Today’s post is in honor of National Love Your Belly Day! Actually I have no idea if that’s a real “day” or not, but it sounded good, right? Fake day aside, I was feeling a bit down in the dumps about my lovely lady lump-iness (aka my post-baby body) when I went swimsuit shopping recently. You see, having a chronic illness had already prepared me for what it feels like to be a captive in my own body. When you live with an illness you feel neither in control nor certain. Yet one thing was always for sure, though: when I went shopping, I never had to try anything on. I was always a small. Pregnancy changed that.
But let’s take it back a little. Because you didn’t just wake up with this body one day. It took nine months to expand and seemingly a lifetime to learn how to deal with it after. Remember a time, before the embarrassing dressing room meltdowns, to the time right when your body was beginning to change? I call it the ‘it’s not a food baby’ stage. This is probably just me, but I found myself to be incredibly weirded out by my no-longer flat stomach. I was so unfamiliar with this that I felt the desperate need to constantly tell people that it was a human baby, not a food baby. People would laugh it off or say I was silly, but I saw their judgmental eyes looking at my poochy tummy.
Then FINALLY my stomach went from being a behind-your-back conversation starter (is she pregnant?) to being a legitimate baby bump! It was just so cute and I loved showing it off all the time. “Oh this? Yeah, it’s my super adorable baby bump. No big deal.” And as my baby bump grew, so did my confidence. Aside from the unending nausea and chronic aches and pains, there were distinct moments of that pregnancy glow I’d heard so much about! Or maybe I was just shiny and sweaty from all that puking. But still! This was a good time for my baby bump and me!
Just as I started to hit my peak of awesomeness, a beached whale began replacing me in the mirror. My bump wasn’t a bump anymore; it was a mountain. And then there were all the lovely things that came with my growing stomach: swollen ankles, puffy feet, and cottage cheese (aka cellulite) started showing up in unexpected places. I even swore my armpits got fatter. I have no scientific proof of this, but since it was the one place I could still shave without pulling a muscle, I became quite familiar with it. And let me just say, the shaves got trickier because my arm”pits” were more like arm”lumpy-waterbeds.” Maybe that was TMI, but you can’t honestly tell me that as you entered those final weeks of pregnancy you didn’t become crazy analytical of your body. With it being a high risk pregnancy, I was practically helping the doctor by being so focused on my ever-changing shape – even if it meant I was constantly breaking myself down in the process.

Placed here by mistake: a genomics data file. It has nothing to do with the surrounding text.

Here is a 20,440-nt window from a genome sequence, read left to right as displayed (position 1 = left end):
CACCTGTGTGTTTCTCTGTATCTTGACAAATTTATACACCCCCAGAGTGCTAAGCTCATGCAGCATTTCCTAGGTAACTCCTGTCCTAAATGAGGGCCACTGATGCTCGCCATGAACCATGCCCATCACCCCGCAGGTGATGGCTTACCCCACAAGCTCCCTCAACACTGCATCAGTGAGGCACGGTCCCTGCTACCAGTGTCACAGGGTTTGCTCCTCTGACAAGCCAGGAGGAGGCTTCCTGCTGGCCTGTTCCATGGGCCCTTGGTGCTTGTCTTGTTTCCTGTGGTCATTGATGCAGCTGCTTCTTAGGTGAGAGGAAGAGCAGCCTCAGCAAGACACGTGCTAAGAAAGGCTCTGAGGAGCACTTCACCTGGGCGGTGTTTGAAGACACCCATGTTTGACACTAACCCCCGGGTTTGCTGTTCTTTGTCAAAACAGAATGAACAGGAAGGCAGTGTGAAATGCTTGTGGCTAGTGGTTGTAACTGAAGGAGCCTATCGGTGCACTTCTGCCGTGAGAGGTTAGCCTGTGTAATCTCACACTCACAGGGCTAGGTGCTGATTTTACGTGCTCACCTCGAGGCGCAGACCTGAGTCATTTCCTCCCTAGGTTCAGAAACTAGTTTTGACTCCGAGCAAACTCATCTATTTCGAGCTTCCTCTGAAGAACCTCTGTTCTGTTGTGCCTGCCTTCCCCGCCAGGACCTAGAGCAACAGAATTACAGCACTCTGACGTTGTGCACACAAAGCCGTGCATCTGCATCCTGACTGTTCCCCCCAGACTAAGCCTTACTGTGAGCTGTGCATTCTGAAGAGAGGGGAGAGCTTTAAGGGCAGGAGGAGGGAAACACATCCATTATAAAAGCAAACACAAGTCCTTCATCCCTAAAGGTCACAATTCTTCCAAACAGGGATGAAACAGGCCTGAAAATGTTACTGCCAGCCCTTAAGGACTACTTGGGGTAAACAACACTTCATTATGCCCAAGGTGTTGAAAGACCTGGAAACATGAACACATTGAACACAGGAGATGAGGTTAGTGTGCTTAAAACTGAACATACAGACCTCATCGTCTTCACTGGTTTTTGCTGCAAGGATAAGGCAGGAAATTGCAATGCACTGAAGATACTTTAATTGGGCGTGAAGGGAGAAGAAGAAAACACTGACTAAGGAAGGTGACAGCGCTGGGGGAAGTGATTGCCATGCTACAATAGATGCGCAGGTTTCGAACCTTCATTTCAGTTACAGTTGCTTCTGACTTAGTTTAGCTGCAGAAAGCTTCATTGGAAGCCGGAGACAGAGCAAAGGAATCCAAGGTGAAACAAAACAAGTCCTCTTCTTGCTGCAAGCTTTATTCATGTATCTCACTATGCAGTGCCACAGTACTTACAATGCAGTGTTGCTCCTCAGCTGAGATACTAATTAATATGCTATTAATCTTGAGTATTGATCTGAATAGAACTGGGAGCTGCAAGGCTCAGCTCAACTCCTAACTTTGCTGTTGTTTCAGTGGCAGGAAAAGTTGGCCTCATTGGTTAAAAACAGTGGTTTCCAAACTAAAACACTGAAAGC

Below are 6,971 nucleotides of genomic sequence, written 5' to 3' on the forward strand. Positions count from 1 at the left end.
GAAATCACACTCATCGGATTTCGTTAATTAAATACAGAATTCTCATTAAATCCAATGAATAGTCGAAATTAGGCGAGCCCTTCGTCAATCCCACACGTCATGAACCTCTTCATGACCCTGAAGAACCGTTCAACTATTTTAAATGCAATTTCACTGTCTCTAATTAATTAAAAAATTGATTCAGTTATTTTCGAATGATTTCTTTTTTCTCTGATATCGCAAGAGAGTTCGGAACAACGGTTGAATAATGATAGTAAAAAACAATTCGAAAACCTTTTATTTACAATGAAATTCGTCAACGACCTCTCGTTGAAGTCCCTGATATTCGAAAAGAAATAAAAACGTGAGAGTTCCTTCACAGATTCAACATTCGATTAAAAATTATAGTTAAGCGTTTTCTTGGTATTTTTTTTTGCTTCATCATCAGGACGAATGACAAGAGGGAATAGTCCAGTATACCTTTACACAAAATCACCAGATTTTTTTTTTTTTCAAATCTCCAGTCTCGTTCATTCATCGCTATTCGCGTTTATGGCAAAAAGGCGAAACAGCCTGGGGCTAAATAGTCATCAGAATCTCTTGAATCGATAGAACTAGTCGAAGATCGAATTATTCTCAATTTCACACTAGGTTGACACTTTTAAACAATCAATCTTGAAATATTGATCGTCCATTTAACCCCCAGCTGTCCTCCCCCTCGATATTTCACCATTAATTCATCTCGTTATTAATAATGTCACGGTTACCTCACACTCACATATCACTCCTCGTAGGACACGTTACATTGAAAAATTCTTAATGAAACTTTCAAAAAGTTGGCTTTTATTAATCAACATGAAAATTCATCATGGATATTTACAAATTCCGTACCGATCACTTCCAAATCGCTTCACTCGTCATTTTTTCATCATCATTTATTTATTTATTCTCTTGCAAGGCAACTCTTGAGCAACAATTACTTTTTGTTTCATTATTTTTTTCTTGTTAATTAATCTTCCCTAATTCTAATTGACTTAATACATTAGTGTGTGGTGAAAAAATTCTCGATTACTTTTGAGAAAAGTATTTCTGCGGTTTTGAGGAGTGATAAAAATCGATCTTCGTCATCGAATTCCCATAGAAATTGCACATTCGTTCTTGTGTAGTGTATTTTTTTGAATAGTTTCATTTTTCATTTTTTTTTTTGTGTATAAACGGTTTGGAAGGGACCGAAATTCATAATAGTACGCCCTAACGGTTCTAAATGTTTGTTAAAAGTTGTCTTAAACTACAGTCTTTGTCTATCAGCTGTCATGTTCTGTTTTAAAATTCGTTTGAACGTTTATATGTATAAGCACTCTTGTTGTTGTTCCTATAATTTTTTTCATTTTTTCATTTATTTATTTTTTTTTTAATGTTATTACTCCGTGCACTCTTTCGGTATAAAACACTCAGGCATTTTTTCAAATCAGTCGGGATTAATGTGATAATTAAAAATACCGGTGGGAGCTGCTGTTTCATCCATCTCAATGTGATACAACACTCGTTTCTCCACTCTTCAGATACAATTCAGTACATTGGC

I remember thinking to myself that things would start to go back to “normal” once the baby was born. I’d be able to sleep on my stomach again (ha, sleep, how naive I was) and wear things besides flowing dresses and stretchy leggings. I also remember looking down immediately after being cleared to leave recovery, seeing a mushy blob of a stomach, and crying. Logically I knew that my stomach wasn’t going to be firm and flat. Reason told me that no one would judge me for still wearing maternity pants. But logic and reason mean nothing to the hormonal brain of a woman with low self-esteem. Everyone even told me that I looked good for just having had a baby. They’re just being polite, I told myself. Only I knew the real truth. Only I knew what my stomach really felt like. My body was “home” and my stomach was an uninvited stranger. How was I back to my pre-pregnancy weight, yet the muscles felt like they had been spread apart? My skin now felt uncomfortably soft and malleable.
Want to know the shocking twist ending to this blog post? I’m not going to say that one day I woke up and there were rainbows and sunshine everywhere. I won’t say that I walked out of the store with a brand new, super cute bikini. I won’t lie to you or myself and say I am in love with and proud of my body. It’s a work in progress. I remind myself that my body, my “home,” also became the nurturing home to my son. I also remind myself that things could have been so much worse during the pregnancy and even afterwards. I feel shame, sometimes, for being so superficial. Yet I feel comforted when I open up, like I am now, and find that other mothers – women I deemed flawless – have the same struggles. So let’s get back out on the beach and start taking full-length selfies again. We should share our battle scars, talk about the Play-Doh tummies we have, and make a safe neighborhood for our “homes.”